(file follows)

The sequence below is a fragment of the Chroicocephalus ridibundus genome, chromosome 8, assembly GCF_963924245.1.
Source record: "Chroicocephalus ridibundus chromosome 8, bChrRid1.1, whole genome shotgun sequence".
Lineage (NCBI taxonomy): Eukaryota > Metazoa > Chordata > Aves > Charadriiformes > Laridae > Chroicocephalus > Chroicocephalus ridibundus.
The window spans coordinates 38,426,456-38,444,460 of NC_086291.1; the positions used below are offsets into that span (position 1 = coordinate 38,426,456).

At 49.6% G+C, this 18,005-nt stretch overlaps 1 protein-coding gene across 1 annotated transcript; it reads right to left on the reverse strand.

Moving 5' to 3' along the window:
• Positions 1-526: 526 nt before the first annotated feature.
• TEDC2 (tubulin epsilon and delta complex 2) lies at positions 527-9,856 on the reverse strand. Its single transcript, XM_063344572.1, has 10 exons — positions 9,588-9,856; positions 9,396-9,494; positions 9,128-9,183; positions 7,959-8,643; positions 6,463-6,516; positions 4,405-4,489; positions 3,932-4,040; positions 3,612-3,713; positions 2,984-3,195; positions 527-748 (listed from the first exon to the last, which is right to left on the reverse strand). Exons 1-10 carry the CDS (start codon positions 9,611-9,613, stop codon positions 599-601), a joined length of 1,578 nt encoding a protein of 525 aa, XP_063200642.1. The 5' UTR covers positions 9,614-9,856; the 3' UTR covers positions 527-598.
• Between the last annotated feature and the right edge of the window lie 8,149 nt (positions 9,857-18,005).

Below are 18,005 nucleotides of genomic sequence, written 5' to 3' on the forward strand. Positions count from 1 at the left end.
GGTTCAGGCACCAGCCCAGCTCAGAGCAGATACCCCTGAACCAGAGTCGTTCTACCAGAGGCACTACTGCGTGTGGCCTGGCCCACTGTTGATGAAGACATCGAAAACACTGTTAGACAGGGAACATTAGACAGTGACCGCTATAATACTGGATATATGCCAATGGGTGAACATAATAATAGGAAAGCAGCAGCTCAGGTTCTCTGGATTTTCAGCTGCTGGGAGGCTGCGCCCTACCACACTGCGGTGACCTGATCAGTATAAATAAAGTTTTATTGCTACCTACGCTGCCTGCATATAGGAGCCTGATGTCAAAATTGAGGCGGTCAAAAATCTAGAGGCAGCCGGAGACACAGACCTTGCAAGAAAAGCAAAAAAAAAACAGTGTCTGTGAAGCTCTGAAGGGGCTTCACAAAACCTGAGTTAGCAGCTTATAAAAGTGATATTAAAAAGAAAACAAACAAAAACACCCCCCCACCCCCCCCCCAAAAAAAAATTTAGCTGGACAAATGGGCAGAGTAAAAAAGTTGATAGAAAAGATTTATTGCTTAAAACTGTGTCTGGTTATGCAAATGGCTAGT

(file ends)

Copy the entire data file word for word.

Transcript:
The sequence below is a fragment of the Chroicocephalus ridibundus genome, chromosome 8, assembly GCF_963924245.1.
Source record: "Chroicocephalus ridibundus chromosome 8, bChrRid1.1, whole genome shotgun sequence".
Lineage (NCBI taxonomy): Eukaryota > Metazoa > Chordata > Aves > Charadriiformes > Laridae > Chroicocephalus > Chroicocephalus ridibundus.
The window spans coordinates 38,426,456-38,444,460 of NC_086291.1; the positions used below are offsets into that span (position 1 = coordinate 38,426,456).

At 49.6% G+C, this 18,005-nt stretch overlaps 1 protein-coding gene across 1 annotated transcript; it reads right to left on the reverse strand.

Moving 5' to 3' along the window:
• Positions 1-526: 526 nt before the first annotated feature.
• TEDC2 (tubulin epsilon and delta complex 2) lies at positions 527-9,856 on the reverse strand. Its single transcript, XM_063344572.1, has 10 exons — positions 9,588-9,856; positions 9,396-9,494; positions 9,128-9,183; positions 7,959-8,643; positions 6,463-6,516; positions 4,405-4,489; positions 3,932-4,040; positions 3,612-3,713; positions 2,984-3,195; positions 527-748 (listed from the first exon to the last, which is right to left on the reverse strand). Exons 1-10 carry the CDS (start codon positions 9,611-9,613, stop codon positions 599-601), a joined length of 1,578 nt encoding a protein of 525 aa, XP_063200642.1. The 5' UTR covers positions 9,614-9,856; the 3' UTR covers positions 527-598.
• Between the last annotated feature and the right edge of the window lie 8,149 nt (positions 9,857-18,005).

Below are 18,005 nucleotides of genomic sequence, written 5' to 3' on the forward strand. Positions count from 1 at the left end.
GGTTCAGGCACCAGCCCAGCTCAGAGCAGATACCCCTGAACCAGAGTCGTTCTACCAGAGGCACTACTGCGTGTGGCCTGGCCCACTGTTGATGAAGACATCGAAAACACTGTTAGACAGGGAACATTAGACAGTGACCGCTATAATACTGGATATATGCCAATGGGTGAACATAATAATAGGAAAGCAGCAGCTCAGGTTCTCTGGATTTTCAGCTGCTGGGAGGCTGCGCCCTACCACACTGCGGTGACCTGATCAGTATAAATAAAGTTTTATTGCTACCTACGCTGCCTGCATATAGGAGCCTGATGTCAAAATTGAGGCGGTCAAAAATCTAGAGGCAGCCGGAGACACAGACCTTGCAAGAAAAGCAAAAAAAAAACAGTGTCTGTGAAGCTCTGAAGGGGCTTCACAAAACCTGAGTTAGCAGCTTATAAAAGTGATATTAAAAAGAAAACAAACAAAAACACCCCCCCACCCCCCCCCCAAAAAAAAATTTAGCTGGACAAATGGGCAGAGTAAAAAAGTTGATAGAAAAGATTTATTGCTTAAAACTGTGTCTGGTTATGCAAATGGCTAGT